While I have been troubled about this for years, even suggesting years back that we needed to come up with different terms for different things, I thought it mostly was an annoyance, but not dangerous. Recent insights and events has had me shift my thinking here.

It is quite clear that a number of Kanban consultants, particularly those in Lean Kanban University, are attempting to usurp the term to mean that Kanban is the Kanban Method and that any use of Kanban other than the Kanban Method is a “shallow implementation of Kanban.” I am not trying to draw any aspersions to their motivations for this. I am certain they feel they are doing what is in everyone’s best interest, as the Scrum folks did when they blurred the terms Scrum and Agile. But I do not agree that equating Kanban (in the sense of the original Kanban) with the Kanban Method is beneficial for most in the industry.

Kanban and Lean

I have long felt that Kanban (both software development and method) is a subset of Lean Software Development. Our industry will forever be indebted to David Anderson, Jim Benson, Corey Ladas, Darren Davis, and others who brought Kanban into existence. Kanban software development opened ways of doing Agile software development to companies for which cross-functional teams were either impossible or prohibitive or who couldn’t otherwise make the jump to Scrum.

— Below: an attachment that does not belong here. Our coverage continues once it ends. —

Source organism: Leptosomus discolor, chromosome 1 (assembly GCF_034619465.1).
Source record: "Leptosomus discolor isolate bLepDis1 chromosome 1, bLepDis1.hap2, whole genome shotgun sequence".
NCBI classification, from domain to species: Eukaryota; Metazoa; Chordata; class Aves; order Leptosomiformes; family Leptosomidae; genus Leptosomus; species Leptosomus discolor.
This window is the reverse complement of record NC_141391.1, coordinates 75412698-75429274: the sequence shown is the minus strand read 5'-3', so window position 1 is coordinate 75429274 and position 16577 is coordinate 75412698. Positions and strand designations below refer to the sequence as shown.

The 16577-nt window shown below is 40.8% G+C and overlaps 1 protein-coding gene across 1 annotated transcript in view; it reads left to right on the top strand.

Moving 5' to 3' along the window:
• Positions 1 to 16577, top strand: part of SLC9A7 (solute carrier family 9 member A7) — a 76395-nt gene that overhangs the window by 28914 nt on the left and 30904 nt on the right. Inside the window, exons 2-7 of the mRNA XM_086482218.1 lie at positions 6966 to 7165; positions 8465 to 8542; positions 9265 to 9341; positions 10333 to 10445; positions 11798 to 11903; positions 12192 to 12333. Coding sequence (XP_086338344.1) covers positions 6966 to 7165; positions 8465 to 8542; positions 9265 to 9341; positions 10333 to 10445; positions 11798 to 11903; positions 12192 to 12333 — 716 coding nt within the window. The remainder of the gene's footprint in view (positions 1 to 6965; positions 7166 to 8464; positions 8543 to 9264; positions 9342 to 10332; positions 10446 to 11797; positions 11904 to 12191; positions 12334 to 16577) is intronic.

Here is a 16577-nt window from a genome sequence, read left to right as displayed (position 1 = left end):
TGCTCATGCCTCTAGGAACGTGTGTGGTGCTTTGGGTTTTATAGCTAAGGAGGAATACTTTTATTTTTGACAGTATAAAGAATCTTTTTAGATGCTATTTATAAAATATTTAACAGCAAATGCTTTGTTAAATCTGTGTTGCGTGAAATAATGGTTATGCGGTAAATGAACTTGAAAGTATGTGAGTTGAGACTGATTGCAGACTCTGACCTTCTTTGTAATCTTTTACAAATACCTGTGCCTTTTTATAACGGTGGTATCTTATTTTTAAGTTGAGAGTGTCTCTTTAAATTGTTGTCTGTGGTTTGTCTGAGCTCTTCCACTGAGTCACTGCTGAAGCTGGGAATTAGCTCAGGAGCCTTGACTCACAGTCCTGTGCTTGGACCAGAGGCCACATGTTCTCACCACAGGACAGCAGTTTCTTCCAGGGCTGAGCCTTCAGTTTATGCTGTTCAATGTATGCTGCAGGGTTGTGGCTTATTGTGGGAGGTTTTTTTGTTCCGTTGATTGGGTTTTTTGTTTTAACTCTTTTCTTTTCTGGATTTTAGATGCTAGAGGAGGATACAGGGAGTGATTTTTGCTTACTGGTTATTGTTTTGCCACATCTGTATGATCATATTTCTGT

Lean-Agile Newsletter – June 20/26, 2019

Net Objectives

Note: This newsletter is a blend of our full newsletter of June 20 and our LinkedIn newsletter of June 26.

We have four exciting announcements this newsletter – including one for those trying to improve their organization’s development process and one for you techies.

Becoming a FLEX Trainer

First, the really big news – we’re looking for trainers in our new FLEX patterns framework for Agile at all scales

As many of you know, I have been working on a better approach to Agile at scale than is currently available. There are several challenges I have seen with virtually all of them. I recently wrote a blog Checklist for a good framework that lays out what I consider to be the minimum requirements for a framework.  FLEX has developed to the point of meeting those requirements and more. If you’re looking for a method where you can learn to train it or if you are a consultant and want another offering, please let me know. You can learn more about FLEX here

Some other blogs:

Webinar: June 27th. Creating the Next Paradigm Shift in IT and Product Development
Agile has been around for more than two decades. This is more than a lifetime in the information age. Dark Agile has been around for just about as long and seems to be increasing. The reason is reflected in Einstein’s observation, “We cannot solve our problems with the same thinking we used when we created them.” The next paradigm is not based on Agile but on flow and Lean-Thinking. It acknowledges the reality that it is easier to work your way into a new way of thinking than it is to think your way into a new way of working.